November 10, 1997
KASSAB ARCHBOLD & O'BRIEN, PETITIONER
UNEMPLOYMENT COMPENSATION BOARD OF REVIEW, RESPONDENT
Appealed From No. B-359189. State Agency Unemployment Compensation Board of Review.
Before: Honorable Dan Pellegrini, Judge, Honorable Jim Flaherty, Judge, Honorable Charles P. Mirarchi, Jr., Senior Judge. Senior Judge Mirarchi Dissents.
The opinion of the court was delivered by: Pellegrini
OPINION BY JUDGE PELLEGRINI
FILED: November 10, 1997
Kassab Archbold & O'Brien (Employer) appeals an order of the Unemployment Compensation Board of Review (Board) awarding unemployment compensation benefits to Kathleen Siko (Claimant) under Section 402(e) of the Unemployment Compensation Law (Law) *fn1 because she was not discharged due to willful misconduct.
Claimant was employed full-time as a paralegal by the law firm of Kassab Archbold & O'Brien. In July of 1996, she received a packet of information from her Employer stating that the firm had changed its insurance carrier. Included in that packet was a pamphlet explaining the Employer's disability policy and specifying that employees were entitled to 13 weeks of short-term disability leave. Claimant had previously asked Employer about its maternity leave policy but was not provided with any information. On July 24, 1996, Claimant gave her supervisor a memorandum stating that she would be returning to work full-time ten weeks after her maternity leave began. She did not receive any response from her supervisor or from anyone else in the firm indicating that this was not acceptable.
Due to complications with her pregnancy, Claimant began her maternity leave on August 15, 1996. She delivered her baby on September 10, 1996. Because Employer believed Claimant had only six weeks of maternity leave from the date of delivery, her last day of maternity leave was October 21, 1996. On October 22, 1996, the firm Administrator attempted to contact her to see if she was returning to work on October 22, 1996. Claimant had changed her telephone number and the Administrator was unable to reach her. Because Claimant did not show up for work on October 22, 1996, the managing partner sent Claimant the following letter:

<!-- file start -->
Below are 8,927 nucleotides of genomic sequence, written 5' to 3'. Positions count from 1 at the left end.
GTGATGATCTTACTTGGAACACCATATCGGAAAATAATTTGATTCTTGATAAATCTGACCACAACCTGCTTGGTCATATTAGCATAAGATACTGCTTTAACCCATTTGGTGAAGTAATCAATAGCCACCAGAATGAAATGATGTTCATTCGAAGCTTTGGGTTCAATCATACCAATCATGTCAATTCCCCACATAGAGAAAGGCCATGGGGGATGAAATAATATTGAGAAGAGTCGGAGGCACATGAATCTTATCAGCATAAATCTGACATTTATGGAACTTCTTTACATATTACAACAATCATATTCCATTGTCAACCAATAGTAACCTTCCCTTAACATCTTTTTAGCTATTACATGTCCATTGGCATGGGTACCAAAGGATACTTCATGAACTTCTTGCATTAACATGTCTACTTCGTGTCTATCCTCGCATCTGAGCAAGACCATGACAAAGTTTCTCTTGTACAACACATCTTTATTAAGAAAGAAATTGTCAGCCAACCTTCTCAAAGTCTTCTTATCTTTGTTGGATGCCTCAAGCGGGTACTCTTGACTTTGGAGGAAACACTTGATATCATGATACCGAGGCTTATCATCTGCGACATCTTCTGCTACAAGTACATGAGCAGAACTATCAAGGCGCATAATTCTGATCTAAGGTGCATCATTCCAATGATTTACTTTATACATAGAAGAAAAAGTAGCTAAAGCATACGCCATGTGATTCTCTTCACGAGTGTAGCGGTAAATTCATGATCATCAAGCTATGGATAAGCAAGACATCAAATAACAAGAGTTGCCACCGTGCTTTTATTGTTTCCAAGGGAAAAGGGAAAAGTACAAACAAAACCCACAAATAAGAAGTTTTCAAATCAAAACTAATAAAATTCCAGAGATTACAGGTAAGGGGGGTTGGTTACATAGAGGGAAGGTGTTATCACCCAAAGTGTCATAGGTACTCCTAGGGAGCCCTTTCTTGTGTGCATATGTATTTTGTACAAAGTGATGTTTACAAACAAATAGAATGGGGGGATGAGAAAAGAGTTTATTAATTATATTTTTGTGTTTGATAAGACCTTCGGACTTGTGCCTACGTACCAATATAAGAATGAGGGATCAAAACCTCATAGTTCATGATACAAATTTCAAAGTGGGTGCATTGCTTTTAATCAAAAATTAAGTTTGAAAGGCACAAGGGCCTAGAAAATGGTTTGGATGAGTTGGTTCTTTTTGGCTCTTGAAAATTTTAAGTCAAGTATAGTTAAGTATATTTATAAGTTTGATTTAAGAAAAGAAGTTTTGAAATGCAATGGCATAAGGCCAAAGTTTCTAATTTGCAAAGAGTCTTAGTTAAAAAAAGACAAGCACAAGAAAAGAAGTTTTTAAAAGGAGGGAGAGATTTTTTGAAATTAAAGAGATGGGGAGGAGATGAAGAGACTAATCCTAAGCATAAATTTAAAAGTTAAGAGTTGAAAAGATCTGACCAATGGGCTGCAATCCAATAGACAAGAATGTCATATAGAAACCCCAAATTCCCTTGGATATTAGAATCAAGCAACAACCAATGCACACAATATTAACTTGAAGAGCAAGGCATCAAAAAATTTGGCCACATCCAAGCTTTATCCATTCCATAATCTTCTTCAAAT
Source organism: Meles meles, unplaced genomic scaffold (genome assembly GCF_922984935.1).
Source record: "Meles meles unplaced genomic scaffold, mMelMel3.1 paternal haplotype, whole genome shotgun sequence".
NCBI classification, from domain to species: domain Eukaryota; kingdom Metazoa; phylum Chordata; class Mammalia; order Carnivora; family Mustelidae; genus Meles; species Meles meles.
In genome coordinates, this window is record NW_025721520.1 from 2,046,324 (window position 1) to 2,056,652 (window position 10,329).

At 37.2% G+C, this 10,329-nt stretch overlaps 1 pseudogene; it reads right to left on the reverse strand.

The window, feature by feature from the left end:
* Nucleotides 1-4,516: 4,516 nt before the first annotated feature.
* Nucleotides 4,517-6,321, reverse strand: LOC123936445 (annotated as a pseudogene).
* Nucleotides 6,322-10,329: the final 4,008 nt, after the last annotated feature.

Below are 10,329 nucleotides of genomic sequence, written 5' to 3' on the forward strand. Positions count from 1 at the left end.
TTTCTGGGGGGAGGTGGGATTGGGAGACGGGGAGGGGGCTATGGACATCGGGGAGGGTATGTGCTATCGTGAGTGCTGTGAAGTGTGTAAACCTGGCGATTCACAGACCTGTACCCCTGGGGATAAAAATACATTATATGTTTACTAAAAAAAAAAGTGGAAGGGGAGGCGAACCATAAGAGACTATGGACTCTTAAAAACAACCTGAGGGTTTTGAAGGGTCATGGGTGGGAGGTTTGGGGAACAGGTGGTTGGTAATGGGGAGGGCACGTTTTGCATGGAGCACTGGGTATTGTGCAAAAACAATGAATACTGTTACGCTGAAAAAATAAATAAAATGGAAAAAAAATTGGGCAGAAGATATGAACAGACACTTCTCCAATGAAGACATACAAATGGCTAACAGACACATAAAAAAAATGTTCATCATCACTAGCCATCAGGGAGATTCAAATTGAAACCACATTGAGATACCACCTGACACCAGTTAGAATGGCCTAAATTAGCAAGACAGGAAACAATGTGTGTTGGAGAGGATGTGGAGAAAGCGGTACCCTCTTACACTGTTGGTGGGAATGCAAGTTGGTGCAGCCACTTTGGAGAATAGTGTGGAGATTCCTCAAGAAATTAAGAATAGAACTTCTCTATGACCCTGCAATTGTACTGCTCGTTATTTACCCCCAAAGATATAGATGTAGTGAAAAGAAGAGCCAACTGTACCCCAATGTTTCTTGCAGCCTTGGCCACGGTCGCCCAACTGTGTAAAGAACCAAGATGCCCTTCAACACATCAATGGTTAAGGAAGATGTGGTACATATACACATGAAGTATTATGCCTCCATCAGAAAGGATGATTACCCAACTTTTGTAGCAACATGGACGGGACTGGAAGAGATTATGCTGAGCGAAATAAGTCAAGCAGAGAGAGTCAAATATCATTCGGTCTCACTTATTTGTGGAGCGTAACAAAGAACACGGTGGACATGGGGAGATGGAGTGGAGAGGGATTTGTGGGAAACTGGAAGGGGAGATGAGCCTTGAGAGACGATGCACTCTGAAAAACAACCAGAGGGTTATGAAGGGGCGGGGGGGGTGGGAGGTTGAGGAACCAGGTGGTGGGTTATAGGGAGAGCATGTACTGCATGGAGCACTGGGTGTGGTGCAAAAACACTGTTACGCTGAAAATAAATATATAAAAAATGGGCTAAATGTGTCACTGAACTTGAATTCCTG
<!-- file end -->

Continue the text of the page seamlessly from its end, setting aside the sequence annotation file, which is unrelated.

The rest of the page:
Your short-term disability period you requested expired on October 21, 1996. You did not report to the office on your scheduled return date, which was October 22, 1996. Since we have not heard from you since you left the office on August 15, 1996, and you have not reported to work on your scheduled return date, we must interpret these actions as a resignation. If you do not report to work by Friday, October 25, 1996 at 9:00 a.m., we will remove you from our payroll and accept your resignation. If you have questions or concerns, please contact Liz Magnotta before this time.
Claimant received the letter the next day and was upset by its tone because she believed that her last day of her ten week maternity leave was Friday, October 25, 1996, and she had to return to work on Monday, October 28, 1996. Instead of directly contacting the firm's Administrator to discuss her return to work date, Claimant contacted her husband who called the Administrator to ask why his wife was being required to return to work before her ten week leave period ended. After being told by the Administrator that the firm's policy was to allow six weeks for maternity leave, Claimant's husband asked the Administrator to have the managing partner who had written the letter to contact him. Claimant's husband never told the Administrator that Claimant intended to return to work on October 28, 1996. Because the managing partner never returned the call from her husband, Claimant sent him a letter stating that she had not been given a specific date by her Employer on which she had to return to work. She also stated that she had not resigned or intended to resign from her employment and considered herself terminated upon receipt of the firm's letter.